U.S. District Judge William Alsup on Monday released a previously sealed order laying out the evidence that led him to seek a criminal probe into claims that Uber stole self-driving car technology from Alphabet Inc. unit Waymo, saying the ride-share giant “knew or should have known” that secrets had been taken.
Debt collectors that knowingly pursue stale debt in bankruptcy proceedings do not run the risk of facing potential consumer protection lawsuits, the U.S. Supreme Court held Monday, overturning an Eleventh Circuit decision that put collectors on the hook for filing bad faith claims against a debtor.
The U.S. Supreme Court ruled Monday that the Kentucky high court’s refusal to send to arbitration a wrongful death suit filed against a nursing home ran afoul of the Federal Arbitration Act, saying the state justices' ruling was tailored to “black swan” contracts and arbitrations.
The Group of Seven leading industrial nations with democratric governments have pledged to strengthen their fight against cybercrime and redouble efforts to stamp out money-laundering, according to a post-meeting communique issued Saturday.
Prevezon and other companies accused by the Justice Department of laundering proceeds from a $230 million Russian tax fraud scheme tied to a global human rights controversy agreed to pay $6 million on the eve of trial to end the dispute, New York federal prosecutors said late Friday.
President Donald Trump on Friday nominated the chief counsel for the Senate Environment and Public Works Committee to head up the U.S. Environmental Protection Agency's enforcement arm.
A sweeping cyberattack Friday using ransomware thought to be stolen from the National Security Agency hit more than 45,000 targets across at least 74 countries, security researchers said, with suspected victims including at least 16 British health care institutions, Spanish telecom Telefonica, the Russian Interior Ministry and FedEx.
A California federal jury on Friday convicted former Major League Baseball player Doug DeCinces of insider trading on charges for using nonpublic information to purchase stocks in a friend’s medical device company in transactions that netted him $1.3 million in profits.
Fiat Chrysler will recall 1.28 million pickup trucks over a software issue with the vehicles’ crash-detecting sensors that may cause the failure of side airbag deployment and seat belt tensioning in a rollover, the company announced Friday.
A benefits management company will cough up $54 million to end a whistleblower’s False Claims Act suit accusing it of pretending to verify the medical necessity of treatment for patients in Medicare Advantage and Medicaid, the U.S. Department of Justice said Thursday.
Former Los Angeles County Sheriff Leroy Baca was sentenced Friday to three years in prison by a California federal judge for giving false statements and obstructing an FBI investigation into inmate abuse, with the judge saying Baca’s actions embarrassed law enforcement officers who “put their lives on the line every day and serve with honor.”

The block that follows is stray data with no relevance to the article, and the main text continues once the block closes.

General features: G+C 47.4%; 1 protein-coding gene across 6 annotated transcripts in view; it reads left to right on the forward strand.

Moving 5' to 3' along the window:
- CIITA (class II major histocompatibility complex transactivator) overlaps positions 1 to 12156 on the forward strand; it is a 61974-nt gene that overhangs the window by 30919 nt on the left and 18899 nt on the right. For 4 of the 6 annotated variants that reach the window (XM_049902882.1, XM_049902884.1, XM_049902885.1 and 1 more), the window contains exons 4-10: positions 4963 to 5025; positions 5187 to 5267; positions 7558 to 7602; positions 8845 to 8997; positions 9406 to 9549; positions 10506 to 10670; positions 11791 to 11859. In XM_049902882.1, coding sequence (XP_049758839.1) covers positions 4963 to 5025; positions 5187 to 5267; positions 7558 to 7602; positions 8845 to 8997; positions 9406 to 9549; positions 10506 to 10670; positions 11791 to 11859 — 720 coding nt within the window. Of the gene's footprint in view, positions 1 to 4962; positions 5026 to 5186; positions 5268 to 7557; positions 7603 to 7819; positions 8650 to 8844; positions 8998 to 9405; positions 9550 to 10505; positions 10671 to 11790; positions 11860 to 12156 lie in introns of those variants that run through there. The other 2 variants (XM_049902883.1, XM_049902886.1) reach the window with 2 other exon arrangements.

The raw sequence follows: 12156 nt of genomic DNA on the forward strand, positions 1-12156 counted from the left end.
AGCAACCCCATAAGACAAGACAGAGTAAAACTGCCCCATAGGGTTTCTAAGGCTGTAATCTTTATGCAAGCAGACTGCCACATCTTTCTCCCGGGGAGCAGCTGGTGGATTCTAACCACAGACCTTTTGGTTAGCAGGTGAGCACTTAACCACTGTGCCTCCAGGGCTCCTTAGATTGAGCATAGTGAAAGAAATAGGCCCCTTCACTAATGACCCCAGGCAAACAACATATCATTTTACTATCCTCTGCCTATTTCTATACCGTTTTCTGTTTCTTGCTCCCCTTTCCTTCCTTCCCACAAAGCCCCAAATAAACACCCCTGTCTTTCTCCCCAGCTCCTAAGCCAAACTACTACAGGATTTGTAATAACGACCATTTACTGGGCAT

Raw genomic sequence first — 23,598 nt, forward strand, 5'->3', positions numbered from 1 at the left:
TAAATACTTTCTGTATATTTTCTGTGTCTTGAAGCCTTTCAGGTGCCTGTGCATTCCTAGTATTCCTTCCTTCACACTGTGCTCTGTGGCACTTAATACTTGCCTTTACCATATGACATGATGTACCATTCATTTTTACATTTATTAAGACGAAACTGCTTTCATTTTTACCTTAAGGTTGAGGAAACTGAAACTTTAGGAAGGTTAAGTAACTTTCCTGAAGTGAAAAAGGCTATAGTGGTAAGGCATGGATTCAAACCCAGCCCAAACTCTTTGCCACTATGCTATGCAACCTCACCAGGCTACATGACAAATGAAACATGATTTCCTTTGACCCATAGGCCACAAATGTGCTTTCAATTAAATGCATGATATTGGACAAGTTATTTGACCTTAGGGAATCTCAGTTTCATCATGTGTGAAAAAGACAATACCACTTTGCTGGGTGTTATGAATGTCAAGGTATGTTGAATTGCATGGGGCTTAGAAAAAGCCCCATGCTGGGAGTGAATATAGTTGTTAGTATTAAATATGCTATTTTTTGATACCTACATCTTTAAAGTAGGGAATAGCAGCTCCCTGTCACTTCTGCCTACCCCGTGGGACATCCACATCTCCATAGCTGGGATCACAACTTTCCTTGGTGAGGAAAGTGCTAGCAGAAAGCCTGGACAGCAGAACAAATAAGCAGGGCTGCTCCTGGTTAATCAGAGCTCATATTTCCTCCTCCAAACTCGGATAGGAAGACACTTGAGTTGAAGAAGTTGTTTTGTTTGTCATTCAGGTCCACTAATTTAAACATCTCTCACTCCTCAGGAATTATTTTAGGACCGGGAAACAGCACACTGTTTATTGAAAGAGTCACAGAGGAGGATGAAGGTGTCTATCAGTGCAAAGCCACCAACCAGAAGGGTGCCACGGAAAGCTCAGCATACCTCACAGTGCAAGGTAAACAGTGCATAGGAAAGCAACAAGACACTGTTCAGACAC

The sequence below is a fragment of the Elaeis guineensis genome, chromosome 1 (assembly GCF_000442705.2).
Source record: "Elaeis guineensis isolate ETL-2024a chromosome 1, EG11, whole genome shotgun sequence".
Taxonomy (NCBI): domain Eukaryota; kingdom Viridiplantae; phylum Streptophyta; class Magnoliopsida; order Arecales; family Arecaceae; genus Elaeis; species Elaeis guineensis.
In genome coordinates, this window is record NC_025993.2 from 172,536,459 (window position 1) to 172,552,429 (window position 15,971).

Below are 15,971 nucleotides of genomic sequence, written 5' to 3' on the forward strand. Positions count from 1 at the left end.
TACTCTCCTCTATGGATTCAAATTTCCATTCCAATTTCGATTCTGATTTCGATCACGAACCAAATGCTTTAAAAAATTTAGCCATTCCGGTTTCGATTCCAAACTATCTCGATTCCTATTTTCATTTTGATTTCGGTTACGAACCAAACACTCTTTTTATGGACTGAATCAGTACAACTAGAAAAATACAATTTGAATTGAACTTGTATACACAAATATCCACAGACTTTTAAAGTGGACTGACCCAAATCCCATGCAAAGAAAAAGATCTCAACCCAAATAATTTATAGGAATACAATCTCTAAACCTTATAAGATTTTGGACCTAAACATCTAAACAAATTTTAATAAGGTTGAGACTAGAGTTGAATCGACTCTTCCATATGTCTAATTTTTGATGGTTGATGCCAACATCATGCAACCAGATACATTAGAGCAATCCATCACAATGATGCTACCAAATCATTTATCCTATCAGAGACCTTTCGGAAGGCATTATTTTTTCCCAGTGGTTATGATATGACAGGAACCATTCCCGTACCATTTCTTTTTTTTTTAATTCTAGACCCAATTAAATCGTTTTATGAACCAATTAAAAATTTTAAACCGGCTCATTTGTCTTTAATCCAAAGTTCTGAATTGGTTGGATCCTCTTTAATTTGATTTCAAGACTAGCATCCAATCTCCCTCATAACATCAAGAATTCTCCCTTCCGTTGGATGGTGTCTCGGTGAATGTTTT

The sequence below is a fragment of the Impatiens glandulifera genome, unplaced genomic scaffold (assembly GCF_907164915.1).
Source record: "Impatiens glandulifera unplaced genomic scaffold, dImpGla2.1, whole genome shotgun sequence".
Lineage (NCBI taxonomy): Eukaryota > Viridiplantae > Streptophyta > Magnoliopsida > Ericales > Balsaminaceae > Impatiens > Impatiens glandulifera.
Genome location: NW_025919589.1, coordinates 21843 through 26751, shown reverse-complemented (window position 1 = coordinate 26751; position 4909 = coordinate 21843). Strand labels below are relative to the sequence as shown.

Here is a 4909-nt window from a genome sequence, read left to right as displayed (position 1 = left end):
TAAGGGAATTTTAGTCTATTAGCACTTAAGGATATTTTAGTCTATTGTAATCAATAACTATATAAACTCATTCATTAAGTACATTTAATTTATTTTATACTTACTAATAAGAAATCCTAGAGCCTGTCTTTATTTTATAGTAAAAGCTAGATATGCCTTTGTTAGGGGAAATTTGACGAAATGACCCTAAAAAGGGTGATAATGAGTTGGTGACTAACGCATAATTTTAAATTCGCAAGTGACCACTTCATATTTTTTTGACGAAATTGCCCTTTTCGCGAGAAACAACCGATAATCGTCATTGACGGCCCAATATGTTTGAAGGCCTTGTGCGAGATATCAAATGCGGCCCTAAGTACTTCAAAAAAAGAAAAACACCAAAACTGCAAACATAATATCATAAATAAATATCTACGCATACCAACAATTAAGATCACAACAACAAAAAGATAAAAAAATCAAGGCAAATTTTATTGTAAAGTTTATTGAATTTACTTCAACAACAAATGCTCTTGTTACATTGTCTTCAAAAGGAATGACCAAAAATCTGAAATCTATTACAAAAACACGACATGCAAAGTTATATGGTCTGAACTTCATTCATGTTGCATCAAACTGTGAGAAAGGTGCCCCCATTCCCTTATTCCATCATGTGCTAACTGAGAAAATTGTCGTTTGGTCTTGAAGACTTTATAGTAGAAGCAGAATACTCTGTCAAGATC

Anthem on Friday terminated its planned $54 billion Cigna buy and outlined plans to seek damages from its former merger partner the day after a Delaware Chancery judge rejected its bid for a temporary block on Cigna’s efforts to end the deal amid antitrust roadblocks.
U.S. District Judge William Alsup asked federal prosecutors on Thursday to investigate accusations by Alphabet Inc. subsidiary Waymo that its self-driving car technology was stolen by Uber — an escalation of the ongoing civil trade secrets suit between the two tech giants.
The U.S. Environmental Protection Agency said Friday it will allow a massive proposed Alaska copper mine to begin to move through the approval process again, a reversal of the Obama administration’s decision to block the issuance of any permits for the Pebble Mine project while it reviewed environmental impacts.
The Ninth Circuit on Thursday agreed with a California federal judge’s dismissal of a False Claims Act suit accusing Sanofi of overcharging Medicare for a blood thinner that was improperly patented, finding that the generic-drug maker that brought the suit blew the whistle on allegations that were already public knowledge.
President Donald Trump on Thursday signed a long-anticipated executive order that is designed to boost the cybersecurity of federal networks and critical infrastructure by pressing agencies to use a popular framework embraced by the private sector to assess their risks and by giving more support to entities that operate vital systems.